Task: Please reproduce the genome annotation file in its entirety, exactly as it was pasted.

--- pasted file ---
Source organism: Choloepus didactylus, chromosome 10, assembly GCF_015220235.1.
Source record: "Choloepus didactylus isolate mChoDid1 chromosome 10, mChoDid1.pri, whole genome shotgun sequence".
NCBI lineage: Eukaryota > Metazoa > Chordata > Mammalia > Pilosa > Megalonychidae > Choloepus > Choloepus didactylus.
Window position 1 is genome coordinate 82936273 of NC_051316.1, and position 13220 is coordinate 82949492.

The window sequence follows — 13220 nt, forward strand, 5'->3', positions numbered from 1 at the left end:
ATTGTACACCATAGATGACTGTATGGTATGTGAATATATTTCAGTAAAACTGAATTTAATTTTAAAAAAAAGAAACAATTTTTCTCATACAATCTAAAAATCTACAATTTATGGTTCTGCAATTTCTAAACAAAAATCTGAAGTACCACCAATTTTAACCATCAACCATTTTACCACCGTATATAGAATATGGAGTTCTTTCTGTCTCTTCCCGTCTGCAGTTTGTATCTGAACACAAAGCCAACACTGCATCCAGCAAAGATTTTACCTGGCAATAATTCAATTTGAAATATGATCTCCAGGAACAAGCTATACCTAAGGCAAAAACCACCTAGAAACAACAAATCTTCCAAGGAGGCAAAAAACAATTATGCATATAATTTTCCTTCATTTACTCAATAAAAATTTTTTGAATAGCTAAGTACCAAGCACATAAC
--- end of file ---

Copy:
Source organism: Choloepus didactylus, chromosome 10, assembly GCF_015220235.1.
Source record: "Choloepus didactylus isolate mChoDid1 chromosome 10, mChoDid1.pri, whole genome shotgun sequence".
NCBI lineage: Eukaryota > Metazoa > Chordata > Mammalia > Pilosa > Megalonychidae > Choloepus > Choloepus didactylus.
Window position 1 is genome coordinate 82936273 of NC_051316.1, and position 13220 is coordinate 82949492.

The window sequence follows — 13220 nt, forward strand, 5'->3', positions numbered from 1 at the left end:
ATTGTACACCATAGATGACTGTATGGTATGTGAATATATTTCAGTAAAACTGAATTTAATTTTAAAAAAAAGAAACAATTTTTCTCATACAATCTAAAAATCTACAATTTATGGTTCTGCAATTTCTAAACAAAAATCTGAAGTACCACCAATTTTAACCATCAACCATTTTACCACCGTATATAGAATATGGAGTTCTTTCTGTCTCTTCCCGTCTGCAGTTTGTATCTGAACACAAAGCCAACACTGCATCCAGCAAAGATTTTACCTGGCAATAATTCAATTTGAAATATGATCTCCAGGAACAAGCTATACCTAAGGCAAAAACCACCTAGAAACAACAAATCTTCCAAGGAGGCAAAAAACAATTATGCATATAATTTTCCTTCATTTACTCAATAAAAATTTTTTGAATAGCTAAGTACCAAGCACATAAC